However, AI is still more hype than reality, and unless execs are tech-savvy, they could easily view it as a silver bullet that will magically make everyone more productive and take costs out of the system. That’s the dream scenario for AI in the enterprise, and a lot of this can be driven by voice applications, but the reality is quite different. We’re still in the early stages here, and so far, most of these applications are just basic voice commands for executing simple tasks. AI needs to be more conversational for higher-order applications, and that’s not the norm yet.

  1. Businesses can be hesitant to embrace new technologies, why do you think some are still dragging their feet with AI-driven Voice?

Most businesses are slow to embrace new technology, and with AI still being so nascent, the holdback is not hard to understand. If AI presented a clear ROI, businesses would quickly adopt it, but there are more unknowns than 'knowns' right now.

Voice is a great application for AI in the workplace, but practical use cases aren’t that obvious. A key reason is that our experiences with AI-driven voice are rooted in the consumer world, where the use is for search or casual queries about the weather, trivia, wayfinding, etc. These are not high-value applications in the workplace, and until clear use cases emerge, adoption will be slow. We’re seeing promising signs with VAs like Alexa being used in meeting rooms, but these applications just bring incremental efficiencies, rather than the transformational changes management is hoping for.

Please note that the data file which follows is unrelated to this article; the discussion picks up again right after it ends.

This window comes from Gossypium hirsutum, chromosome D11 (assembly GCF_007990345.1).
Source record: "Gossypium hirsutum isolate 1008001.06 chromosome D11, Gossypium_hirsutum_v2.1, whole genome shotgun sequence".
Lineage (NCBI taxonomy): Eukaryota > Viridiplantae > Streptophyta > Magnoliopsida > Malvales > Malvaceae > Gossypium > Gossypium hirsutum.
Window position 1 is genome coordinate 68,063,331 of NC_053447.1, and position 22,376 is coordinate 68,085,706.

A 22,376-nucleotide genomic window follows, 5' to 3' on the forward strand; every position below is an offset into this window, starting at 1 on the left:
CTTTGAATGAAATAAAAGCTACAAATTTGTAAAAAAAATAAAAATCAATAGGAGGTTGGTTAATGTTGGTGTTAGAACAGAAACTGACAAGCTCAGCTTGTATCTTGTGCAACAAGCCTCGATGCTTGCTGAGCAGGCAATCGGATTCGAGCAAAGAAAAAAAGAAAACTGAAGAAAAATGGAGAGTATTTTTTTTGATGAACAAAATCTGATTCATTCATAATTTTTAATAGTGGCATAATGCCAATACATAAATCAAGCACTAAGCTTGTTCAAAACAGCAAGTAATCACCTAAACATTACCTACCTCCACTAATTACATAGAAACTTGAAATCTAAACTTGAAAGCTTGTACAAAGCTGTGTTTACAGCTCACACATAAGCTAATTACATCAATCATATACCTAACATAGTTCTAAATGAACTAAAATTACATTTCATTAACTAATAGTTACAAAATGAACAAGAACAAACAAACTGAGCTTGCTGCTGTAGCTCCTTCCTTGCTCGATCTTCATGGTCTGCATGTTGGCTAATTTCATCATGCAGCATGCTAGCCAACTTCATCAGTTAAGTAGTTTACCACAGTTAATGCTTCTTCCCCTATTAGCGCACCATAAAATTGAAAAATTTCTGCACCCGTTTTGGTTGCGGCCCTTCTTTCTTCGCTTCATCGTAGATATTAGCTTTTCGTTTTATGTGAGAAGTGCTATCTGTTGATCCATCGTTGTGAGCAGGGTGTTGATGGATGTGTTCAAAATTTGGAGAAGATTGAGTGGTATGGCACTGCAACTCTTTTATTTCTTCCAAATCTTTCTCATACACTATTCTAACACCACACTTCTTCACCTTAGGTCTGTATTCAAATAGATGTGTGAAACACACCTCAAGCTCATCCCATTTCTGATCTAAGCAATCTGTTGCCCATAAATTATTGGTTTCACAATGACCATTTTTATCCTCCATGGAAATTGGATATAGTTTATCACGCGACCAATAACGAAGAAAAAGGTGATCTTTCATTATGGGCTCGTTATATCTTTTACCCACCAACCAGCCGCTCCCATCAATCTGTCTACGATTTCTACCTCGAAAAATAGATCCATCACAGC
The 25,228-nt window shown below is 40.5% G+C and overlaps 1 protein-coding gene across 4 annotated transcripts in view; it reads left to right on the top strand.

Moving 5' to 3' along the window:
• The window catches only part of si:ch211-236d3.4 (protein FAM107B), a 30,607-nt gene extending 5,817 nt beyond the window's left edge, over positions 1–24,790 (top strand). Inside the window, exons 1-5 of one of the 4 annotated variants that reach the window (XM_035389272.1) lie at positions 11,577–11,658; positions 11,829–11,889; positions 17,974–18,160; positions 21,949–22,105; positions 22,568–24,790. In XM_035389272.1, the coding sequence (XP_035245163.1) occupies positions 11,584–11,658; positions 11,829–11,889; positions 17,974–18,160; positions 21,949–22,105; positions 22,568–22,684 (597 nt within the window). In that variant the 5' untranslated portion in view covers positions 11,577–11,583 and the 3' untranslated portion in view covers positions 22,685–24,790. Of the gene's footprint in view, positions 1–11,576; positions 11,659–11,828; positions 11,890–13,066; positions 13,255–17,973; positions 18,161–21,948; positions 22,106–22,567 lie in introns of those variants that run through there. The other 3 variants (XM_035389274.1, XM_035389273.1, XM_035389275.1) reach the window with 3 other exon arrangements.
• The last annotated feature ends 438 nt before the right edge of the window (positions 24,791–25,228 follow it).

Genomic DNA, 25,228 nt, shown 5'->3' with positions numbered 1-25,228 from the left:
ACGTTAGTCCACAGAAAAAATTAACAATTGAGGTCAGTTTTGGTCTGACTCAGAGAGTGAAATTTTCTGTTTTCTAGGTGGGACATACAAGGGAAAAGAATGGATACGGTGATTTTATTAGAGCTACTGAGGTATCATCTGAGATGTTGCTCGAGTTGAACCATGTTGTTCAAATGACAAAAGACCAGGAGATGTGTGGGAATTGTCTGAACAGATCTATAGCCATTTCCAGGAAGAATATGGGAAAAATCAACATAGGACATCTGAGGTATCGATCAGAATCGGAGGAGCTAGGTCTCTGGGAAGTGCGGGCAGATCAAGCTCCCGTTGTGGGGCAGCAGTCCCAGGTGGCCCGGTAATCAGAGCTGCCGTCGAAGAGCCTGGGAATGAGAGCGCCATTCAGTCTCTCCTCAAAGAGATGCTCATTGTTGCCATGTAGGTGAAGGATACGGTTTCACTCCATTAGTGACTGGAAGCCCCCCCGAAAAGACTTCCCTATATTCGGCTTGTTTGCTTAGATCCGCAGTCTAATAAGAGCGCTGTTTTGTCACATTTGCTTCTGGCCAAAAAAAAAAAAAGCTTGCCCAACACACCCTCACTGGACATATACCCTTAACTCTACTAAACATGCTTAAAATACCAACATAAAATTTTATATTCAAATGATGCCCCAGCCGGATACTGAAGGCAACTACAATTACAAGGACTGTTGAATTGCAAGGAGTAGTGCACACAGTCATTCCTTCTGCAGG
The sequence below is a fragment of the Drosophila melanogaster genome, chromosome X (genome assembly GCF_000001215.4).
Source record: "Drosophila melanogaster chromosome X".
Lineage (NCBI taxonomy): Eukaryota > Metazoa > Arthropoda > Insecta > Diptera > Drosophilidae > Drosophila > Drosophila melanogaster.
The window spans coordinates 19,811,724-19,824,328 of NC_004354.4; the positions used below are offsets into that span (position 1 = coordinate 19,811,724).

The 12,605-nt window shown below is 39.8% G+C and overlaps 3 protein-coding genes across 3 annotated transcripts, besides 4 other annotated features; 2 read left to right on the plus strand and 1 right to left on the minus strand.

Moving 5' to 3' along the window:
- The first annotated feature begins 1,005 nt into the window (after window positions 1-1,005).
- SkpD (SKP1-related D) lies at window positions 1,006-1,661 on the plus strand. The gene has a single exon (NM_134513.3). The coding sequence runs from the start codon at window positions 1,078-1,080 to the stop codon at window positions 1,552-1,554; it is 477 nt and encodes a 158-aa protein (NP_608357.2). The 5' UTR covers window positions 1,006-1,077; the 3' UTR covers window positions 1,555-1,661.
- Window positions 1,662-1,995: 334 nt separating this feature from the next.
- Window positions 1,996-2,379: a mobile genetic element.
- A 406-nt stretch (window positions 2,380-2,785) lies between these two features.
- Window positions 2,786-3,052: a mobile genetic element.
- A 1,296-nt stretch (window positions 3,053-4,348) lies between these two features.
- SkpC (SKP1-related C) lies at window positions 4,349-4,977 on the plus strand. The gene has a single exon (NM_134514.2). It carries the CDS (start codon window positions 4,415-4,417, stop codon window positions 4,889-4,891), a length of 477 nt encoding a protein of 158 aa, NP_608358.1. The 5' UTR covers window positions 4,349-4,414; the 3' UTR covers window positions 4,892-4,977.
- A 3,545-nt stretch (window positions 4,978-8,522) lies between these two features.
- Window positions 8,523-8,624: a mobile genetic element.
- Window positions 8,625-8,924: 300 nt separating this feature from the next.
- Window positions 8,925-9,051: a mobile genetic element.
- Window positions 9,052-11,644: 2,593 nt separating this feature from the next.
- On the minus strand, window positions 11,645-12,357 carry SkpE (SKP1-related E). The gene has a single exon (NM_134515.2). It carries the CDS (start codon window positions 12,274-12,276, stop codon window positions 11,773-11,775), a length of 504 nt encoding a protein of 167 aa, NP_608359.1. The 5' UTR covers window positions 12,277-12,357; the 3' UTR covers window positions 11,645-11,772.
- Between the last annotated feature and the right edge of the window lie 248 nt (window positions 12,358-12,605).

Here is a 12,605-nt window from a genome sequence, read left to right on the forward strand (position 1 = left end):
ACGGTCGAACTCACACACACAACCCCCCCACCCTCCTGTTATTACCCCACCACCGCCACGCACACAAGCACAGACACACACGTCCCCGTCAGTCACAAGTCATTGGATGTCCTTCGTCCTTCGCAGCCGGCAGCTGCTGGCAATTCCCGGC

1. Even if adoption is slow, these technologies are here to stay and are rapidly evolving. What would you tell an executive to be most mindful of when evaluating AI-driven voice offerings for the enterprise?

The first thing is to set realistic expectations. AI may be evolving quickly, but real benefits will take some time to accrue. AI-driven voice capabilities are still pretty limited, and as we’ve seen with Google Duplex, first impressions can be impressive, but we’re a long way from these apps being truly conversational with humans. The key here is to understand that AI technologies are iterative—in particular, Machine Learning and Natural Language Understanding—they start from a small base, but will dramatically improve with usage. As data inputs are compiled, speech accuracy improves, along with predictive accuracy for expected outcomes. With a bit of patience, today’s simple applications will progress to handling complex tasks, and that’s where the AI payoff really happens.